Ruins of Adventure
A funny looking fellow, even by Slums standards...
“If you do want a good teamster, I’d suggest talking to Jack. Funny looking fellow, even by Slums standards…He’ll do pretty much anything you ask him to and works cheap. Jack has a small shop right by the old Rope Guild. It’s about a block from the wall and about midway between the gates. Walk back down the road, hang a right at the old washer-woman’s place, then go about two blocks. You might want to make sure you go during daylight hours though, as that street is Dogripper territory.” — Ernst the Liverer
“Jack” (mongrelman dilettante bard/thief) runs a small shop in the Slums. He buys and sells used goods and hires himself out for all manner of odd jobs. At any given time there is a 20% chance that any specific piece of common equipment (excluding food) is available in his shop (only 1 of any specific item). Items cost 50% of the list price, but are clearly of poor quality (weapons break on a natural 1, armor breaks on a natural 20, tools impose a -2 penalty on checks). He can be taken on as a hireling on a per diem basis (he charges 5gp per day, plus 2 shares of non-magical goods found – for his shop, he leaves coins and magic items to the PCs).
Class: Thief / Bard
Alignment: Non-Lawful, Neutral
Next Level: 10000
Max Level: 12th / 8th
|Dex||18||Aim||17||+2 ranged attacks|
- Initiative: +0
- Surprise: +3
- NPC Reaction: -7
- Base Movement: 25-ft.
Hit Points: 13
Armor Class: 19 (natural, Dex)
Base Attack Bonus: +1
- Paralyzation/Poison/Death: 13
- Rod/Staff/Wand: 14
- Petrification/Polymorph: 12
- Breath Weapon: 16
- Spells: 15
|Weapons||# Att||Att Bonus||Dmg||Dmg (L)||Speed||Range||Special|
|Adalbold’s Hammer||1||+1||1d6+1||1d4+2||5||10 / 20 / 30||magic, returning|
Thief Skills: (in armor)
Non-Weapon Proficiencies: General, Priest, Rogue, Warrior, Wizard, and Psionicist
|Modern Languages (Common)||13||Animal Noises||12|
|Modern Languages (Thieves’ Cant)||13||Voice Mimicry||8|
|Modern Languages (Tharian)||13||Camouflage||13|
|Modern Languages (Cormanthan)||13||Heraldry||13|
|Modern Languages (Yip Yak)||7||Foraging||11|
|Modern Languages (Daraktan)||7||Looting||17|
|Musican Instrument (Pan Pipes)||16||Blacksmithing||12|
|Ancient History (Phlan)||12||Locksmithing||9|
|Local History (Phlan)||8||Armorer||6|
Clubbing Weapons Group
Blades Broad Group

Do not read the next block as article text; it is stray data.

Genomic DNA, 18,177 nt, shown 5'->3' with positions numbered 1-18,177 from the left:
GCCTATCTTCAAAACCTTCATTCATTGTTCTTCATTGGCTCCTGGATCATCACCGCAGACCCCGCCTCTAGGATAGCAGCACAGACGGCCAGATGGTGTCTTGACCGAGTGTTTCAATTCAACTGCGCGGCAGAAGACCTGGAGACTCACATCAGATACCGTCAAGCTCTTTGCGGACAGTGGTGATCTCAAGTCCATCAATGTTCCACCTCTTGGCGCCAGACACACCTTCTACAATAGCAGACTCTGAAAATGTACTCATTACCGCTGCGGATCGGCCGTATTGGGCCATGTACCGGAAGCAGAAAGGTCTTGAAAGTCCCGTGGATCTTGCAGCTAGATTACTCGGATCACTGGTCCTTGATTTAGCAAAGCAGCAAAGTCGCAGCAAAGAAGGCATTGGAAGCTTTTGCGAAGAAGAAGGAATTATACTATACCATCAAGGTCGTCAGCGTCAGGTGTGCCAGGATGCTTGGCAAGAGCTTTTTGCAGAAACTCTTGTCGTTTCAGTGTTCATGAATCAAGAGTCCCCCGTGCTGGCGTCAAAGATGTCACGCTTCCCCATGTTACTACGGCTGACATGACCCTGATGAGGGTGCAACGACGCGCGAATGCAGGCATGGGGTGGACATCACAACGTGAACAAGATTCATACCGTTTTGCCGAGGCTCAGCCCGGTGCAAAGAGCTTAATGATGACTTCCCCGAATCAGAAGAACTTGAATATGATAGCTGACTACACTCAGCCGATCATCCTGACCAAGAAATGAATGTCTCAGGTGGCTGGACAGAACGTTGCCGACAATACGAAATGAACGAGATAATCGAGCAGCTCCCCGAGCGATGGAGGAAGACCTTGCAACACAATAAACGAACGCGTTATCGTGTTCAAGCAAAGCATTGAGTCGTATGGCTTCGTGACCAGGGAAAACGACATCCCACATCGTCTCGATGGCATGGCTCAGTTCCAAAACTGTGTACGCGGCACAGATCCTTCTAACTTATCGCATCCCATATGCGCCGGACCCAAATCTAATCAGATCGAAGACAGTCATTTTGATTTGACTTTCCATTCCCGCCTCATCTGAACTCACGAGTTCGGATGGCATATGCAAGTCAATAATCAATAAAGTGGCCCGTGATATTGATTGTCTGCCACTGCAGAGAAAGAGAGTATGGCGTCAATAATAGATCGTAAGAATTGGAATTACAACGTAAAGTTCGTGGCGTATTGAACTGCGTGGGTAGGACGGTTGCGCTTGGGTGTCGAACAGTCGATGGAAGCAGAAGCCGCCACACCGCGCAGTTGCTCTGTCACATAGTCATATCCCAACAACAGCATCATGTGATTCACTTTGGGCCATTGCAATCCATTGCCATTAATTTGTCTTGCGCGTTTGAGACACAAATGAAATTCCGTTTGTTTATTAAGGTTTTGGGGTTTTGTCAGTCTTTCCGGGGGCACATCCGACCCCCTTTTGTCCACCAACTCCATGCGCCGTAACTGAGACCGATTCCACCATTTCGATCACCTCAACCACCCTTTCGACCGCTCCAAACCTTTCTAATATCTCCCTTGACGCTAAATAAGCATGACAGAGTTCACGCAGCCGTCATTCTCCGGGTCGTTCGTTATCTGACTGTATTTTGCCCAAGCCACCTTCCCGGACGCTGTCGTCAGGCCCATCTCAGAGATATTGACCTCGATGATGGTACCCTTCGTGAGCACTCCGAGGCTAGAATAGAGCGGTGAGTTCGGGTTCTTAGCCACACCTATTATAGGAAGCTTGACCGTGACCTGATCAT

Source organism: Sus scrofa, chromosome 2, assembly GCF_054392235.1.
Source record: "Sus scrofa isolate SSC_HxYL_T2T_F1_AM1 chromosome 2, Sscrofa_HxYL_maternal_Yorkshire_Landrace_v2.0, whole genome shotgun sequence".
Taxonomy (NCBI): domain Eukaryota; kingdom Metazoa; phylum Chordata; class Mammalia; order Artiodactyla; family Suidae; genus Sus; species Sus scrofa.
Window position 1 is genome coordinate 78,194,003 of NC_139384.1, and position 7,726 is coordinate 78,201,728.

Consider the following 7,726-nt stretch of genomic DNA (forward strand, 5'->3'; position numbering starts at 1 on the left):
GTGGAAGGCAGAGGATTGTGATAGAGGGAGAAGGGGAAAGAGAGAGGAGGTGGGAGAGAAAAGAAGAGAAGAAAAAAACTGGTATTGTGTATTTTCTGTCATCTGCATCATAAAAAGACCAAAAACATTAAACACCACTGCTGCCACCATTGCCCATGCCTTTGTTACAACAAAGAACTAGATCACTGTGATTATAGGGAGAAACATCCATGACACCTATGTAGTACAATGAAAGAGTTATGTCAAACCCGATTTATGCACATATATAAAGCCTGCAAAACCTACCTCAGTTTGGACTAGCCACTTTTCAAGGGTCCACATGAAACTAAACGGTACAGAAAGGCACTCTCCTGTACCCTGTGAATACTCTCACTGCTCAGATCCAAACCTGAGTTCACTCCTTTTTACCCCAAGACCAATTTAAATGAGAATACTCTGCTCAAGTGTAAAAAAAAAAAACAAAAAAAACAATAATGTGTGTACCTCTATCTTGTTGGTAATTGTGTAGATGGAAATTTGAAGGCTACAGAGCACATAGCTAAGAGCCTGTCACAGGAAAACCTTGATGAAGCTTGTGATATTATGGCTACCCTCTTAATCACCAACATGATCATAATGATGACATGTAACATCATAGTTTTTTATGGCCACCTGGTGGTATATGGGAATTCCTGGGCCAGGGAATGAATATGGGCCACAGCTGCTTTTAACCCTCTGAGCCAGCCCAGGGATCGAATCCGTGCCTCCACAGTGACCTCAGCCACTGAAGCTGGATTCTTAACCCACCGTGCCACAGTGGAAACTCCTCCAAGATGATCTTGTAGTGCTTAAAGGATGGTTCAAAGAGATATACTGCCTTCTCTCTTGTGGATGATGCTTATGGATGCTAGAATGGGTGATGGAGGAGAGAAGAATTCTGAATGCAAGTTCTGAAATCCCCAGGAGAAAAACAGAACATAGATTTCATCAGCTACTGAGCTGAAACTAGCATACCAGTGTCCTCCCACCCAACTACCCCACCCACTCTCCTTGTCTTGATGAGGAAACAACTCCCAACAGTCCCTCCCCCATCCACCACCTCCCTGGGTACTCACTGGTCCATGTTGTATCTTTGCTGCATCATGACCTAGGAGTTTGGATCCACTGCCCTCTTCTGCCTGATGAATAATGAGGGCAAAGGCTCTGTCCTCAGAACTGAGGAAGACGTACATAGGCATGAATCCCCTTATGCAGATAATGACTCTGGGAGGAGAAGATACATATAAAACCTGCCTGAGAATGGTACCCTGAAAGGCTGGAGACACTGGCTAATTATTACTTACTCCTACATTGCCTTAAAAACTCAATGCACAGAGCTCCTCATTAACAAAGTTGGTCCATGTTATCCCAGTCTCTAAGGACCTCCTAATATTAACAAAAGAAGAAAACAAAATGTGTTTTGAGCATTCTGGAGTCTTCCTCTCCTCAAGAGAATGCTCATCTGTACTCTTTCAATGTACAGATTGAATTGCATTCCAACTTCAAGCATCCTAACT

- A Mongrelman’s tough hide grants him +5 to his natural AC. As with all creatures with natural armor, this is superseded by (does not stack with) actual worn armor. Armor that grants an armor bonus of +5 or less grants a +1 bonus to the mongrelman’s AC (this does stack).
- Spellcasters from Phlan can prepare an additional spell for each spell level available to them. These additional spells must come from the Abjuration school or the Protection priest sphere. This stacks with any bonus spells from high ability scores, specialization, or other sources.
- As members of the upper class, dilettantes are well-treated by most commoners and minor nobles, and receive a +1 bonus on NPC reactions against such characters.
- A dilettante whose class grants him the ability to cast spells (such as a wizard or bard), does not gain any additional ability to memorize spells. Instead he gains access to a school of magic normally outside his abilities (such as Abjuration for an Illusionist or Wild Magic for a mage or bard). Whenever attempting to cast a spell from this school, the dilettante must make a Reason. A failed check results in a failed spell. A natural 20 on the check results in a wild-magic surge.
- Backstab: When attacking someone by surprise and from behind, a thief can improve his chance to successfully hit (+4 modifier for rear attack and negate the target’s shield and Dexterity bonuses) and greatly increase the amount of damage his blow causes (2x damage). To use this ability, the thief must be behind his victim and the victim must be unaware that the thief intends to attack him. If an enemy sees the thief, hears him approach from a blind side, or is warned by another, he is not caught unaware, and the backstab is handled like a normal attack (although bonuses for a rear attack still apply). Opponents in battle will often notice a thief trying to maneuver behind them—the first rule of fighting is to never turn your back on an enemy! However, someone who isn’t expecting to be attacked (a friend or ally, perhaps) can be caught unaware even if he knows the thief is behind him.